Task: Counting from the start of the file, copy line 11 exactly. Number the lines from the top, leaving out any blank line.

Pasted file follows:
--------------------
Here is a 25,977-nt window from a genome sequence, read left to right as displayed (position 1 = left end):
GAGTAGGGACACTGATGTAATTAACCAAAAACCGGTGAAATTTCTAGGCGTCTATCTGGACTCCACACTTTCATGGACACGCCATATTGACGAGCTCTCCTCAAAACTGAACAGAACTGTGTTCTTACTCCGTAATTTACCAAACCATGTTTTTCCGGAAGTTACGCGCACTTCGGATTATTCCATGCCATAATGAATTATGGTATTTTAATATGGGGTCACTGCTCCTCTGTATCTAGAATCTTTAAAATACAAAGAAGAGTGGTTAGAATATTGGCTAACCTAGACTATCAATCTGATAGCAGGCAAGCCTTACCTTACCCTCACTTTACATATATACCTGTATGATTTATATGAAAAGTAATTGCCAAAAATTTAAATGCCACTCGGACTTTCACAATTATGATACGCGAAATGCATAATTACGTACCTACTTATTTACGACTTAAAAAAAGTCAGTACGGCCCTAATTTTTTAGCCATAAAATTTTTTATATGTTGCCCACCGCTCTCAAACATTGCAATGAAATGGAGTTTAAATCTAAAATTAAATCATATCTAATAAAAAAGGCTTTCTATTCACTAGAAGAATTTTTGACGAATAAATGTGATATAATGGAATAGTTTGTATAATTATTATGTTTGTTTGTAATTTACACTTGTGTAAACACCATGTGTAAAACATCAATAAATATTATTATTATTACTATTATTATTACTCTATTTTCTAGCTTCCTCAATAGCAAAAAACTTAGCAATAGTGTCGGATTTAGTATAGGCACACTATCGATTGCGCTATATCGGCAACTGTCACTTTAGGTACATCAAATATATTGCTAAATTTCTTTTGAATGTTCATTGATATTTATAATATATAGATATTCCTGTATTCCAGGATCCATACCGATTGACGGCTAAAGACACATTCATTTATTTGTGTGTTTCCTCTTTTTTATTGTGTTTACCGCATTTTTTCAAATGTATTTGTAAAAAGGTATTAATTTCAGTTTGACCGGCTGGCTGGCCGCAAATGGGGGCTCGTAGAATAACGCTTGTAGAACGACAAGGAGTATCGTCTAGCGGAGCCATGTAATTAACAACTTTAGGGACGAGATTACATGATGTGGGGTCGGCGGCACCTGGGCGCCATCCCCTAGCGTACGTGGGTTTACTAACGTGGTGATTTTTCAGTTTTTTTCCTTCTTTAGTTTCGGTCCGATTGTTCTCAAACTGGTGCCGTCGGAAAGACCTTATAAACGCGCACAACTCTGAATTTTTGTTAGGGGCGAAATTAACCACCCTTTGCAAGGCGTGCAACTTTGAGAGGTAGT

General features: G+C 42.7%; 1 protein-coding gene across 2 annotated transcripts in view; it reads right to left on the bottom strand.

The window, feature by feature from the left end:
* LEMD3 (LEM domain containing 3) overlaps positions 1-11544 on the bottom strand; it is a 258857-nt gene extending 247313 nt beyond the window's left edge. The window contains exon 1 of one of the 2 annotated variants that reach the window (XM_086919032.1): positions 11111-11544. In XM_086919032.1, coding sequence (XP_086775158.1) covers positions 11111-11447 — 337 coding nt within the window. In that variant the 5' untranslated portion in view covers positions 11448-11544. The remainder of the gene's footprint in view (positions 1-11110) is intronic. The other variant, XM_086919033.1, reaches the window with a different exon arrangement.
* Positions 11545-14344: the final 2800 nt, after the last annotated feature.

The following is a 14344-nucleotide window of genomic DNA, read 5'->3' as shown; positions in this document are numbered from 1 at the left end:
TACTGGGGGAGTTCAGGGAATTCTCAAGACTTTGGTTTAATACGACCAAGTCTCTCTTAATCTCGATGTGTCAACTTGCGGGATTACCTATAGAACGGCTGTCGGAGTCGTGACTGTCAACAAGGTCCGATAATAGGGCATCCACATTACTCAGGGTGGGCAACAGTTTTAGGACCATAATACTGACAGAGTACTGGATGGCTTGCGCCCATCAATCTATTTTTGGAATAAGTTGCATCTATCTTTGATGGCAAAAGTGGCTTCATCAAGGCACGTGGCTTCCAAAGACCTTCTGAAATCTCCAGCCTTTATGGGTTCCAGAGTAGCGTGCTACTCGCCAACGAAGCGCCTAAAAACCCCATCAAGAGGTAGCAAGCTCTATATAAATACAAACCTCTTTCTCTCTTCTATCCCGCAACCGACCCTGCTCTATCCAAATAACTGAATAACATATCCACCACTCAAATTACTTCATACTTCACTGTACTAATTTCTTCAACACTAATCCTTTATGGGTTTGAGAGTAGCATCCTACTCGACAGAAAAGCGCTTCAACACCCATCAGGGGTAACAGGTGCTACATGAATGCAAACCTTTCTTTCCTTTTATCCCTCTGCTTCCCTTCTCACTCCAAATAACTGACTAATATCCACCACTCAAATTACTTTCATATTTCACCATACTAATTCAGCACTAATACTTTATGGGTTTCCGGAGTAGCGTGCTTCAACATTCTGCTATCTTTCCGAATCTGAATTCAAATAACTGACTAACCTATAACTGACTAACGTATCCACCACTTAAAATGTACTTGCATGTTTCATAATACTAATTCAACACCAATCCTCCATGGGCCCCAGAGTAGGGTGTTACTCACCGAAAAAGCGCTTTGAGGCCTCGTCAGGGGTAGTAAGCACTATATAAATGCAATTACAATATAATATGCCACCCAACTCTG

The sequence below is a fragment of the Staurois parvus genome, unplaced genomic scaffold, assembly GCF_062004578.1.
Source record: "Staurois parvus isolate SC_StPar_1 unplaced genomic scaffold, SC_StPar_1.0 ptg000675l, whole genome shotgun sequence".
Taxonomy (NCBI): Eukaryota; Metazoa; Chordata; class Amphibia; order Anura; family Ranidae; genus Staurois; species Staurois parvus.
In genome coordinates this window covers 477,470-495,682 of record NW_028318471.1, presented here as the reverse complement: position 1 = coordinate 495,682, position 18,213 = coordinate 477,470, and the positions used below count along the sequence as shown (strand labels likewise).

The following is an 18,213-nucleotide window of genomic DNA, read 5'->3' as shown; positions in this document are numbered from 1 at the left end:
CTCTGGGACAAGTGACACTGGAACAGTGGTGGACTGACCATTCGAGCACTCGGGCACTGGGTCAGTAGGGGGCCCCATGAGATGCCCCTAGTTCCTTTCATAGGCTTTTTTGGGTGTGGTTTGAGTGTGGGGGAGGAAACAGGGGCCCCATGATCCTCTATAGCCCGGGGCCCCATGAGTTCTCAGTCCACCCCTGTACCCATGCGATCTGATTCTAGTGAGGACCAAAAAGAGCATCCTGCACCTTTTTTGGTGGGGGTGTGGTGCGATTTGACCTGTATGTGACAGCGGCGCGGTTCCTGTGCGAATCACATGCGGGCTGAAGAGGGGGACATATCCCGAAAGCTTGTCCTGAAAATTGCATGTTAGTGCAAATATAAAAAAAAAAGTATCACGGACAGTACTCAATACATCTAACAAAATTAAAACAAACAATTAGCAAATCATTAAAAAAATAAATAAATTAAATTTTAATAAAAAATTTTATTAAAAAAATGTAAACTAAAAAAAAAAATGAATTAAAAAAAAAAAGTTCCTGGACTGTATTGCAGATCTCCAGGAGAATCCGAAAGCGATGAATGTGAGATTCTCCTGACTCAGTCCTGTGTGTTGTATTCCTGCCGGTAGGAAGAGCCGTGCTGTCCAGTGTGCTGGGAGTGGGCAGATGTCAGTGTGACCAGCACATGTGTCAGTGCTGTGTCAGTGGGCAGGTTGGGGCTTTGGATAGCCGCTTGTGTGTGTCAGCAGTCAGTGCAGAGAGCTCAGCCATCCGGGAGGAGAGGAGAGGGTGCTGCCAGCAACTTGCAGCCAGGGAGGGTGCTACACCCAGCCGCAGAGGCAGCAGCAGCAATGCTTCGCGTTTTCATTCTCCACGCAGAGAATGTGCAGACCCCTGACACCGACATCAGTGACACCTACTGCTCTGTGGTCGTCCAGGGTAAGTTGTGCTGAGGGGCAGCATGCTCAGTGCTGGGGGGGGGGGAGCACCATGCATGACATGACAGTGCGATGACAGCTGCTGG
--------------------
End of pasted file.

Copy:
Taxonomy (NCBI): Eukaryota; Metazoa; Chordata; class Amphibia; order Anura; family Ranidae; genus Staurois; species Staurois parvus.